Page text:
Isolation distress or what many know as separation anxiety is quite common in pets when they’re young. While it may seem like more of an annoyance for owners, this adaptive survival mechanism happens when a puppy’s mother or companion is away. In the wild, a it’s a pup’s cry and whimper that help his mother find him again.
In reality what most pets experience is a milder form of the same condition. Isolation distress can look like anything from digging, chewing, barking, urinating or trying to escape.
On the other hand, experts say separation anxiety is far less common and can be even more destructive in some cases. If you’re in doubt, your vet can diagnose whether or not your pet is suffering from separation anxiety or isolation distress.
Typically, dogs with separation anxiety have developed a hyper–attachment to their person. They might get depressed when they know their owner is leaving. Others might even try to prevent them from going.
Symptoms become more extreme like urinating or defecating on the floor, scratching their paws on the door until they bleed or howling uncontrollably until you return.
No one wants to see their pet to go through anything distressing traumatic. It’s heart breaking when our pets are suffering in any kind of way.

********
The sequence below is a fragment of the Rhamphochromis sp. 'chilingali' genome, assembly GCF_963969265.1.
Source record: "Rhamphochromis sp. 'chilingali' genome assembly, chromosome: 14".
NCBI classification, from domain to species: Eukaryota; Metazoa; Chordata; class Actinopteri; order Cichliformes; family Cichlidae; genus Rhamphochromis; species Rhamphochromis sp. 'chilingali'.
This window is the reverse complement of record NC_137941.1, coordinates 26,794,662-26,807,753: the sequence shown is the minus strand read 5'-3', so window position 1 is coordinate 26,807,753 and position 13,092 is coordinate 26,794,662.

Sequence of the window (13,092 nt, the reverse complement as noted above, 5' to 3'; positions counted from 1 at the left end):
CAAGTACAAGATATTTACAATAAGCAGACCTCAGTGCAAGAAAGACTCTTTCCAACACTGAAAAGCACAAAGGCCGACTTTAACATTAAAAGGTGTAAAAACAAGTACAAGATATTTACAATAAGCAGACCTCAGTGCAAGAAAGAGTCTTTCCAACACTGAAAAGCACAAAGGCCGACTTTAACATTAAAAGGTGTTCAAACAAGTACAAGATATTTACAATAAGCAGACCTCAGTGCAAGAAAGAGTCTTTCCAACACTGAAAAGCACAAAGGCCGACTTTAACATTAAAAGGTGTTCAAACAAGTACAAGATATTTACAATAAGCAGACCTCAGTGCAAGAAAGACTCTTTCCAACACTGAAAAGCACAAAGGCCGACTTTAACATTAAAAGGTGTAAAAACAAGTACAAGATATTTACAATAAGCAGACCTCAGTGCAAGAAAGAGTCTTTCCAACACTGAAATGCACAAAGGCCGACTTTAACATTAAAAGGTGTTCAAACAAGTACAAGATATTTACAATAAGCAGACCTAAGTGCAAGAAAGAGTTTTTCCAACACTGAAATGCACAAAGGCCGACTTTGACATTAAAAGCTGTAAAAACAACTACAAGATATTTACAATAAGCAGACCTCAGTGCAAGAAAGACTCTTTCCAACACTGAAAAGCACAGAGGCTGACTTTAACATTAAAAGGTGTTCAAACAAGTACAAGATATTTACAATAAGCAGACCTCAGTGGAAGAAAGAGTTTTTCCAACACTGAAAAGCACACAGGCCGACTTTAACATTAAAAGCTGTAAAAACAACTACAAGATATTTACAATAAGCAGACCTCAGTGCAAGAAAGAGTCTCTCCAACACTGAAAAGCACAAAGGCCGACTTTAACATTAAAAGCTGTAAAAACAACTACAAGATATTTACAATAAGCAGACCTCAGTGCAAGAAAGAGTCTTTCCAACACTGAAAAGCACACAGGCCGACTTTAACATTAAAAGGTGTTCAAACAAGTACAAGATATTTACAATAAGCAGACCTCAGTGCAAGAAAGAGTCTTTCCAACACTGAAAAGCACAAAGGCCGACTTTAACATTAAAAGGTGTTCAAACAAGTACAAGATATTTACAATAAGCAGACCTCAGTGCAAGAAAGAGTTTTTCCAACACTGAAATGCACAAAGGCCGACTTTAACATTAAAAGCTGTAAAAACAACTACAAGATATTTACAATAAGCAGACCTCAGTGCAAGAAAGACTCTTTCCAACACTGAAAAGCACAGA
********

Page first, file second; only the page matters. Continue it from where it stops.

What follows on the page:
So how do we as their protectors help them work through their anxiety? Here are a few ways The Barking Lot found that could help.
While experts say there’s no one single indicator why our pets experience bouts of distress, they have been able to identify a few things that could act as a trigger. Maybe you’ve recently moved or there been a change in schedule. A new person could have come into the home or someone your pet is used to has left.
Whatever your situation, you can help ease your pet’s anxiety by doing the following:
Allowing your dog at least 20 to 30 minutes of exercise each day before you leave, will help expend some of your pet’s pent up energy. Popular dog behaviorist Cesar Milan suggests using a dog backpack with a little extra weight to provide a more rigorous exercise routine.
Your pet should be tired and ready to rest at the end of the walk. This helps keep him calm while you’re away. If you can’t fit this in to your schedule, it’s easy to drop your pet at The Barking Lot for a day of dog daycare.
Practice putting on your coat and shoes, going in another room and closing the door behind you. Have your dog sit down on the opposite side of the door and wait for you until you come out. Do this for longer and longer intervals until your pet is more comfortable being by himself. Then practice leaving through an exit door – first for a few moments and then longer periods. Remember to offer your dog a treat before you leave, that way he knows it’s safe for him to be alone.
One of the things that makes our dogs such loyal pets, is their ability to sense and react to our emotions. So if we leave our pets feeling nervous or anxious ourselves, then they pick up that and begin to exhibit those same emotions. Practice leaving with the confidence that you’ll come back – and that everything will be okay until you return.
If you’re worried about leaving your pets on long trips for dog boarding, leave your worries behind. We make sure to treat your dog like family at The Barking Lot.